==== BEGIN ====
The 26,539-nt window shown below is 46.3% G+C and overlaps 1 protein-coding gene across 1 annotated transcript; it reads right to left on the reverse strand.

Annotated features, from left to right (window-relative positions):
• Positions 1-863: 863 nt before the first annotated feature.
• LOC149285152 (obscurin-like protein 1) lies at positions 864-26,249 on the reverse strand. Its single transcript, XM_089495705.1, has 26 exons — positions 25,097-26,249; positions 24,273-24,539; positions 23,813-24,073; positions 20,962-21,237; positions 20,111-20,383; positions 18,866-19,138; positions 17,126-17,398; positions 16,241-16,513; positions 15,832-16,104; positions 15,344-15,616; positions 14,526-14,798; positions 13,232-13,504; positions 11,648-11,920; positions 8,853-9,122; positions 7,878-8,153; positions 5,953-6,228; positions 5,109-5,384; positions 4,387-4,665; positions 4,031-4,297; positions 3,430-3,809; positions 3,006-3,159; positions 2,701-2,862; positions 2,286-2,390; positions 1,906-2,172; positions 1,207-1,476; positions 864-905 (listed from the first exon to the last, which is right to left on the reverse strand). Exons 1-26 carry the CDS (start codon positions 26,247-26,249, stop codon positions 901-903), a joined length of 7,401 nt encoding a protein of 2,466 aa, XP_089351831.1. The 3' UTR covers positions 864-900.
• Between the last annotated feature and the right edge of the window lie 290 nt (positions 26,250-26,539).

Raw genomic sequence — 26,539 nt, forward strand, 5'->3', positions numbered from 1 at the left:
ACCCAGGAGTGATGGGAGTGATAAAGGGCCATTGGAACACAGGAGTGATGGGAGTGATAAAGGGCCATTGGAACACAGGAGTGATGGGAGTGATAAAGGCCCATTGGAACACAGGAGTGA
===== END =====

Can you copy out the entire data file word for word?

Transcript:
The 26,539-nt window shown below is 46.3% G+C and overlaps 1 protein-coding gene across 1 annotated transcript; it reads right to left on the reverse strand.

Annotated features, from left to right (window-relative positions):
• Positions 1-863: 863 nt before the first annotated feature.
• LOC149285152 (obscurin-like protein 1) lies at positions 864-26,249 on the reverse strand. Its single transcript, XM_089495705.1, has 26 exons — positions 25,097-26,249; positions 24,273-24,539; positions 23,813-24,073; positions 20,962-21,237; positions 20,111-20,383; positions 18,866-19,138; positions 17,126-17,398; positions 16,241-16,513; positions 15,832-16,104; positions 15,344-15,616; positions 14,526-14,798; positions 13,232-13,504; positions 11,648-11,920; positions 8,853-9,122; positions 7,878-8,153; positions 5,953-6,228; positions 5,109-5,384; positions 4,387-4,665; positions 4,031-4,297; positions 3,430-3,809; positions 3,006-3,159; positions 2,701-2,862; positions 2,286-2,390; positions 1,906-2,172; positions 1,207-1,476; positions 864-905 (listed from the first exon to the last, which is right to left on the reverse strand). Exons 1-26 carry the CDS (start codon positions 26,247-26,249, stop codon positions 901-903), a joined length of 7,401 nt encoding a protein of 2,466 aa, XP_089351831.1. The 3' UTR covers positions 864-900.
• Between the last annotated feature and the right edge of the window lie 290 nt (positions 26,250-26,539).

Raw genomic sequence — 26,539 nt, forward strand, 5'->3', positions numbered from 1 at the left:
ACCCAGGAGTGATGGGAGTGATAAAGGGCCATTGGAACACAGGAGTGATGGGAGTGATAAAGGGCCATTGGAACACAGGAGTGATGGGAGTGATAAAGGCCCATTGGAACACAGGAGTGA